Friday, June 19, 2009

Nano-Technology Hurdles to Come

I see technology stocks on the rise... and I'm wondering -- how much of this growth is being driven by nano-technology?

With current worldwide annual investment in nano-technology research and development at $9.6 Billion and set to grow to $1 Trillion by 2015, investors and the financial industry might well be excited.


Actually, let's make that a...


There might be a few things that investors aren't being told.

Older investors will most likely recall how asbestos turned into a financial catastrophe for firms around the globe. Well, a new report on nano-technologies put out by Investor Environmental Health Network (IEHN) claims:
"...some of these technologies are showing signs of posing serious hazards to human health and the environment, including the same kind of grave threats resulting from exposure to asbestos." [link to pdf]
Nanotechnologies are now commonly found in sunscreen, cosmetics, food, clothing, sporting goods and packaging. In fact, you might be surprised to find the wide range of applications for nanotechnologies that are already in use.

Companies like Avon, RBC Life Sciences, Cadbury, Miller Lite, The Sharper Image, Procter & Gamble and many more are embracing nanotechnology, already deploying nanotechnologies in either their products and/or their packaging. Even Japanese toothpaste firms are running with it. But many of these companies have not disclosed the risk potential (read very expensive law suits) that could be hiding on the horizon once science and long-term effects catches up with them.

Other companies blazing the trail on nanotechnologies include Nestle, Altria, H.J. Heinz and Unilever... it's not known for certain if they are already deploying the technology in their products and/or packaging.

To be fair, some of them aren't even fully aware of the potential risk to human health and/or the environment.

Let's take one type of nano-technology already showing alarming results under scientific scrutiny: the use of nanosilver as an antimicrobial agent.

The use of nanosilver as an antimicrobial agent is now widespread, with a wide variety of products now on market shelves. The petitioners discovered no fewer than 260 self identified nano-silver consumer products. A recent study reported that nano-silver could harm the immune system, and other researchers have suggested that if nanoparticles from disinfectants get loose and into the body, they might wreak havoc with the human immune system. [link to pdf]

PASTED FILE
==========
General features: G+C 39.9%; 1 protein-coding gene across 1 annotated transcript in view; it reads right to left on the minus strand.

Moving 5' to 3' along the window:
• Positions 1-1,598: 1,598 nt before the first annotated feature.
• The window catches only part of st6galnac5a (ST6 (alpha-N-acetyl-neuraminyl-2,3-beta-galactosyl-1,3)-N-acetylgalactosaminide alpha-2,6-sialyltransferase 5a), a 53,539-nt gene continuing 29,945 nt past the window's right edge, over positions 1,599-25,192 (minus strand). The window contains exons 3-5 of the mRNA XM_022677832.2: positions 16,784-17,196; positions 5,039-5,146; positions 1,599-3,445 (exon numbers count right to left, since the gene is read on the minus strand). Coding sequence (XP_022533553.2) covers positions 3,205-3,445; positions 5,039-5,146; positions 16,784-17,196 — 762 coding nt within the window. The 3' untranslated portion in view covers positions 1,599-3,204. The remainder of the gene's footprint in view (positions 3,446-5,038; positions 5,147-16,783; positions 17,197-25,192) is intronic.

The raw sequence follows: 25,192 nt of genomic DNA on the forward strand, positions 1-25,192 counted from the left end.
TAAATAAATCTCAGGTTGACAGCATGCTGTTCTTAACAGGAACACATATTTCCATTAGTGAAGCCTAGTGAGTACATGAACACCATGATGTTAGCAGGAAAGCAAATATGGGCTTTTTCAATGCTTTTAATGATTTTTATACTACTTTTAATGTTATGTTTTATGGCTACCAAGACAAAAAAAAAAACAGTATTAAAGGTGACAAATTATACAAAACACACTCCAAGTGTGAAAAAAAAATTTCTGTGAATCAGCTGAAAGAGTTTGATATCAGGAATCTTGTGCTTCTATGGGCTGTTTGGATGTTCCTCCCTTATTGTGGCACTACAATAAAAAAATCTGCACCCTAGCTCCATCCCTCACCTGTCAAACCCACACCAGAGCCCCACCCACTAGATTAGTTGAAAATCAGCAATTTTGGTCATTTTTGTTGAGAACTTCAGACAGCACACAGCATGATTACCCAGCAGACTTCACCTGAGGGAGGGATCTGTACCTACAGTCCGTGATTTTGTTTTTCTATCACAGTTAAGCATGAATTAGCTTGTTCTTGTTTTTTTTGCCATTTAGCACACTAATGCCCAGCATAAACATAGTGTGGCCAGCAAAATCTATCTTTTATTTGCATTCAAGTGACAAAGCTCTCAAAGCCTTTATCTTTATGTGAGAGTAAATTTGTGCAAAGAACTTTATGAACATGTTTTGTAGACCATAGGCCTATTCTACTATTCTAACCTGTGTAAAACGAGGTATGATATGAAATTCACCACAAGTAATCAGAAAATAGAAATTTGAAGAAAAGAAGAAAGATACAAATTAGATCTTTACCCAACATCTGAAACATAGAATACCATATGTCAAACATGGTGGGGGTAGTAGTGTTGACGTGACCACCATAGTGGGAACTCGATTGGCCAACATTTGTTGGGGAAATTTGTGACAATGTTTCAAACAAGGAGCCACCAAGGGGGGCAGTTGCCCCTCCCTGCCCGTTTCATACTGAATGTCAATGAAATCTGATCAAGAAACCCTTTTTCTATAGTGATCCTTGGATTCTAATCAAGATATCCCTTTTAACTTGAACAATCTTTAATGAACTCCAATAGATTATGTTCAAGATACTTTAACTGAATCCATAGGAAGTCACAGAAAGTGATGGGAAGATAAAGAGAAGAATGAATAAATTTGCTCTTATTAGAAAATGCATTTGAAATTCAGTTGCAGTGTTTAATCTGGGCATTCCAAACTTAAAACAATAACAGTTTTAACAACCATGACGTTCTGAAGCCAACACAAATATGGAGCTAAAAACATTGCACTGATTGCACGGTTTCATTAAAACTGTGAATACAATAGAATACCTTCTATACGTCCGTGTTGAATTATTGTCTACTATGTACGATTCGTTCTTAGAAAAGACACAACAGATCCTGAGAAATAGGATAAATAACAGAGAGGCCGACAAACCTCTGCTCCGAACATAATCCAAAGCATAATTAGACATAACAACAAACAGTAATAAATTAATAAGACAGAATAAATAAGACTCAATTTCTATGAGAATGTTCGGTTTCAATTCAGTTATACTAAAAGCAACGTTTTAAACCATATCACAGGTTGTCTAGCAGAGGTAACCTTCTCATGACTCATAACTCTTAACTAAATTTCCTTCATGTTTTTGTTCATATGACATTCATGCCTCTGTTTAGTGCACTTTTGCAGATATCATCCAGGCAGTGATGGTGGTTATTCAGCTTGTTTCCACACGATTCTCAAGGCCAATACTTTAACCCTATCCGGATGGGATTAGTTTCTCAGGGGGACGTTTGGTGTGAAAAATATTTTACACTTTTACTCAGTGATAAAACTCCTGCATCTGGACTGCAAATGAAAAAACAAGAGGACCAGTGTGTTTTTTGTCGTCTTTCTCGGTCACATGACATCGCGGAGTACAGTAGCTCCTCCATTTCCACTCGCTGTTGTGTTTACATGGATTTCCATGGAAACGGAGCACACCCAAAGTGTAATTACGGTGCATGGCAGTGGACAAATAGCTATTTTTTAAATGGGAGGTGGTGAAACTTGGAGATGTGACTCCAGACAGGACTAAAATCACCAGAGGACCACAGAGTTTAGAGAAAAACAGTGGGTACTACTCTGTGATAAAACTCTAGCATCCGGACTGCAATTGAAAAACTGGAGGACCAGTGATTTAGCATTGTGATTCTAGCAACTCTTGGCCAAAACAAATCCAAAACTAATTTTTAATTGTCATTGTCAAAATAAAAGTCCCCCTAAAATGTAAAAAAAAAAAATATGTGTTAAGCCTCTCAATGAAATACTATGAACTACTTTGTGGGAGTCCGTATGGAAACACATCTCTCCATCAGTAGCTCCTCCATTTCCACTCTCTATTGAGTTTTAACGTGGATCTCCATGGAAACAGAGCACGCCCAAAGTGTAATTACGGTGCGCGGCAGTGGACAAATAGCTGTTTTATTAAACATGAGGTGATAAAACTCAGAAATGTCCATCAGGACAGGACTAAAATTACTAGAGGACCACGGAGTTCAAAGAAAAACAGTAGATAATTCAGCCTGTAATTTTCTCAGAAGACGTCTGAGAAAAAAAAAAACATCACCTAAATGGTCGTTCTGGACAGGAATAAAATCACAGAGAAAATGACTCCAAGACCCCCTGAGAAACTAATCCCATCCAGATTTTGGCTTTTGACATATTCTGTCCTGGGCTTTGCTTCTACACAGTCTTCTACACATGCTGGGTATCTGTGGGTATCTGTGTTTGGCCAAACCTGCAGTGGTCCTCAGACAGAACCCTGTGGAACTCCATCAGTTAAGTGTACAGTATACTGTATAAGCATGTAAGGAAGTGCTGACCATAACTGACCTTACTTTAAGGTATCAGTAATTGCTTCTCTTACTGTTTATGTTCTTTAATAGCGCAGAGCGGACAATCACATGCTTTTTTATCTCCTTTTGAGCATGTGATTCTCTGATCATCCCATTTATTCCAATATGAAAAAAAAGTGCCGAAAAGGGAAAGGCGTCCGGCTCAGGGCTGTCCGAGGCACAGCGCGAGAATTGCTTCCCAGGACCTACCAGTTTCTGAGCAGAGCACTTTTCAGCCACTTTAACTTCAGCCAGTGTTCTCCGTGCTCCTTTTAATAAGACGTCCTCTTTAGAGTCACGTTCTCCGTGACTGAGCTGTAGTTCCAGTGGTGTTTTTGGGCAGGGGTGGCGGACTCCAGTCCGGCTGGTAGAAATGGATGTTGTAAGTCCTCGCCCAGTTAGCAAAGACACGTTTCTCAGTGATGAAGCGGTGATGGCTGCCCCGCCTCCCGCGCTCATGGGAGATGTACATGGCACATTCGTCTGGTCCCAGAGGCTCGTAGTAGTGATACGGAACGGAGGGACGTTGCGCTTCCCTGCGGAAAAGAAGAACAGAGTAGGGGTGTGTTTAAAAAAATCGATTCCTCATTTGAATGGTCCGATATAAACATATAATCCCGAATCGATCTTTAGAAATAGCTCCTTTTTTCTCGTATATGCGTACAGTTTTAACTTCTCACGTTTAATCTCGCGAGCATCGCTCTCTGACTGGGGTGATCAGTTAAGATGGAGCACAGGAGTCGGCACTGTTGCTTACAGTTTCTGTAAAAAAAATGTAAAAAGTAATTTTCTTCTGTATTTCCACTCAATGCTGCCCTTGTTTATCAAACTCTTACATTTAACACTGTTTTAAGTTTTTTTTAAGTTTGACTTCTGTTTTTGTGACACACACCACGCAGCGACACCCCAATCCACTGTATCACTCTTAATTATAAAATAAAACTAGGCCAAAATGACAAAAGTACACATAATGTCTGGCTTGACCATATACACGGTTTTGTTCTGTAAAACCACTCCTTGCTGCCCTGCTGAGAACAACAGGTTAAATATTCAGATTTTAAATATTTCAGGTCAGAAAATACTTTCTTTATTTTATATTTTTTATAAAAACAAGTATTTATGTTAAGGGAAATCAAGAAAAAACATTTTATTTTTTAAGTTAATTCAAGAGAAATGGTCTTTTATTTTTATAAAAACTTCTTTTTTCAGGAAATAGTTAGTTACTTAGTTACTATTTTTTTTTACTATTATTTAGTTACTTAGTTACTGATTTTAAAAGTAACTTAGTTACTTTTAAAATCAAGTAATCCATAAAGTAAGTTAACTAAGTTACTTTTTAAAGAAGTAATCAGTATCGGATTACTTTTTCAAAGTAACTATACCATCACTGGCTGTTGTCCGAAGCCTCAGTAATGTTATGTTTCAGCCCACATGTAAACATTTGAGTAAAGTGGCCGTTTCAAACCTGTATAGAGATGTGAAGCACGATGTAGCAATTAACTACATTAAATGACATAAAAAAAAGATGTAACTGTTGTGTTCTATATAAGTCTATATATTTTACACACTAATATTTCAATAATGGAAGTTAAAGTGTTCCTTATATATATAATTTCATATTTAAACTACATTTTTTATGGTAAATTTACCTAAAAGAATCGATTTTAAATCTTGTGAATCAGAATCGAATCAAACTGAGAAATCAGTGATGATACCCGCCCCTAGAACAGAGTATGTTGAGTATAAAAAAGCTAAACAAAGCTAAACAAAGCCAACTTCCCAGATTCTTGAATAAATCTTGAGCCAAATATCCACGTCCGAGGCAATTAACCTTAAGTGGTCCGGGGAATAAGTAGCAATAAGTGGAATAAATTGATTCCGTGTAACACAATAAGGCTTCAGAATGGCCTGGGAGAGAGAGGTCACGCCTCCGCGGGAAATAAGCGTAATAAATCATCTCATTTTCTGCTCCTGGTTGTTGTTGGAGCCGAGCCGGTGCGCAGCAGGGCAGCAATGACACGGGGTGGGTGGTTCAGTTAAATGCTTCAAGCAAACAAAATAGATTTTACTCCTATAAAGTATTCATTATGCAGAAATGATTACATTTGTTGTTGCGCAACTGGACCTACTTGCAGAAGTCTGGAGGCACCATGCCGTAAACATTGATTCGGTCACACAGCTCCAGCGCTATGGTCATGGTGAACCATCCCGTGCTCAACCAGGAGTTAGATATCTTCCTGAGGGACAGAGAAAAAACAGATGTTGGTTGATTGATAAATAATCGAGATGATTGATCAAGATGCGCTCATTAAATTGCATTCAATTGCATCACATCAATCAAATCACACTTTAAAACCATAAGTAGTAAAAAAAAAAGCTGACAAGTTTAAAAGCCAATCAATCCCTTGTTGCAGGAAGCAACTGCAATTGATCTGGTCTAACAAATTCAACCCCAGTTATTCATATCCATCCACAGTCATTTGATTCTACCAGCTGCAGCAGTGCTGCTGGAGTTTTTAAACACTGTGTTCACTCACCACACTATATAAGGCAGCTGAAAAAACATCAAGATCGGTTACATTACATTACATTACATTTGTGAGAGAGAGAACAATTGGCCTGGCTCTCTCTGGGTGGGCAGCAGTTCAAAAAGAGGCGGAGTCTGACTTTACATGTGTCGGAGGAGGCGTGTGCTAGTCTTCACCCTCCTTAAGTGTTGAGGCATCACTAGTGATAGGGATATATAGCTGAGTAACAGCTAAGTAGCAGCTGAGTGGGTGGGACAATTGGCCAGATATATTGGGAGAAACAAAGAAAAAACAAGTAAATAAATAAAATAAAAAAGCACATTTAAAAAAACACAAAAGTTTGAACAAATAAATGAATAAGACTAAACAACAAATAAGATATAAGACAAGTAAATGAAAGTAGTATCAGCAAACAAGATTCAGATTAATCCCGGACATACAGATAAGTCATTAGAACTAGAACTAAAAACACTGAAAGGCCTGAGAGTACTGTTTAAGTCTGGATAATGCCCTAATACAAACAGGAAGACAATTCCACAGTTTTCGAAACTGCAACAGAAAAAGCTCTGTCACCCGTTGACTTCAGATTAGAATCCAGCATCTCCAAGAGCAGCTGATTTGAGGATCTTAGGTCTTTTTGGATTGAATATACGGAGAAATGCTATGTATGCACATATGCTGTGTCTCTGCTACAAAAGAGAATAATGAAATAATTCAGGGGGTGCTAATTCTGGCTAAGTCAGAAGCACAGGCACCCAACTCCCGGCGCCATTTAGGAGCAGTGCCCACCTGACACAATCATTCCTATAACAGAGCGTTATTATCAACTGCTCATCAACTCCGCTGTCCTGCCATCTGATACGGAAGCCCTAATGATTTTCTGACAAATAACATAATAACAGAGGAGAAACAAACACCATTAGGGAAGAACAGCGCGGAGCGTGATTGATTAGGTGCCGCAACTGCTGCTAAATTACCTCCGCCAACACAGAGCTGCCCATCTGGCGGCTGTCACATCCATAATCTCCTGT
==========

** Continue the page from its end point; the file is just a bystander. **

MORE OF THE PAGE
Interestingly, even though firms currently using nanosilver in their products are now aware of the potential risk associated with it, they step around the risk/danger by removing -- not the nanosilver (at least, not that we know of) -- but instead, they simply remove the term "antimicrobial" from their ads and labels and product descriptions.


Problem solved.


Yeah, right. (sarcasm intended)

Who's looking out for you, the end user, on this one?

Who is looking out for the workers in the plants handling this material?

And who is looking out for the investors who probably have absolutely no clue about the bad news/potential risk.

Here's another nanotechnology causing great concern in the scientific community: carbon nanotubes.


A particular group of nanomaterials, carbon nanotubes, raises special concerns because they are similar in shape and rigidity to asbestos fibers. Carbon nanotubes are "seamless cylinders of hexagonal carbon networks and are 10,000 times thinner than a human hair. They are a hundred times stronger and six times lighter than steel and are used in adhesives, coatings and polymers and as electrically conductive fillers in plastics to make polymers more resistant against temperatures, harsh chemicals, corrosive environments, extreme pressures and abrasion."